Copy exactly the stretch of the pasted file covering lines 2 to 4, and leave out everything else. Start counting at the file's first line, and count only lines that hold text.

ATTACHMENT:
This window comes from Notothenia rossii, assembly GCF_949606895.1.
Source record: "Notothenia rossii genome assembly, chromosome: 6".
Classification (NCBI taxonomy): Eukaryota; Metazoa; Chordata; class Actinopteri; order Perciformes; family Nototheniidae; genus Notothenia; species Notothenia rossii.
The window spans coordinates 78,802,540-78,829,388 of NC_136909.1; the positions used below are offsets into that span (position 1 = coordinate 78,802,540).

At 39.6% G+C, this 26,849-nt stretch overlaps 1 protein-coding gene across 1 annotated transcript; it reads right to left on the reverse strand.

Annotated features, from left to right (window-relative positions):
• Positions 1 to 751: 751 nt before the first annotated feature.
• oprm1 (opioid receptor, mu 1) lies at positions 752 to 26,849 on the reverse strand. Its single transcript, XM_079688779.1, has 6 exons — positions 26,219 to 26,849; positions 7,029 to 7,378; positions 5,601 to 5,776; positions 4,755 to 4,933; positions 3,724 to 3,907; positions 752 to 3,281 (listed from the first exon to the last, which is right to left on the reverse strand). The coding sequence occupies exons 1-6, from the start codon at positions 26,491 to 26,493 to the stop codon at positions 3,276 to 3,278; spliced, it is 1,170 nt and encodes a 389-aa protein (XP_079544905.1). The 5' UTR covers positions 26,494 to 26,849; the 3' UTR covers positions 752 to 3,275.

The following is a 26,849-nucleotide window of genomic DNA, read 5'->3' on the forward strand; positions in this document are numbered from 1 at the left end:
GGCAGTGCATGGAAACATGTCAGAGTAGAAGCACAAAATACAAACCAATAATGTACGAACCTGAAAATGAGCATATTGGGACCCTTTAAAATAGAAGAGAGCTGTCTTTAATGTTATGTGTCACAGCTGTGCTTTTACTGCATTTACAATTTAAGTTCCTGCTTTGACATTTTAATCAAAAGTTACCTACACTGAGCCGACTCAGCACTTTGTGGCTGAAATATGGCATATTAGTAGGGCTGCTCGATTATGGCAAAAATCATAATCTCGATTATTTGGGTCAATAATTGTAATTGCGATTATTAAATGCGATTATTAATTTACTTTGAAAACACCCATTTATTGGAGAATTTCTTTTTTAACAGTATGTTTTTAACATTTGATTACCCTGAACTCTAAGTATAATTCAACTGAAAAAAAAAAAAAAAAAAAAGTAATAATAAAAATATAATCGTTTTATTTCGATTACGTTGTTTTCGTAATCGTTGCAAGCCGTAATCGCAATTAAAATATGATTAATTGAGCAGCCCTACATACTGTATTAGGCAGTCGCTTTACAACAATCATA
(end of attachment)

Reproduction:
Source record: "Notothenia rossii genome assembly, chromosome: 6".
Classification (NCBI taxonomy): Eukaryota; Metazoa; Chordata; class Actinopteri; order Perciformes; family Nototheniidae; genus Notothenia; species Notothenia rossii.
The window spans coordinates 78,802,540-78,829,388 of NC_136909.1; the positions used below are offsets into that span (position 1 = coordinate 78,802,540).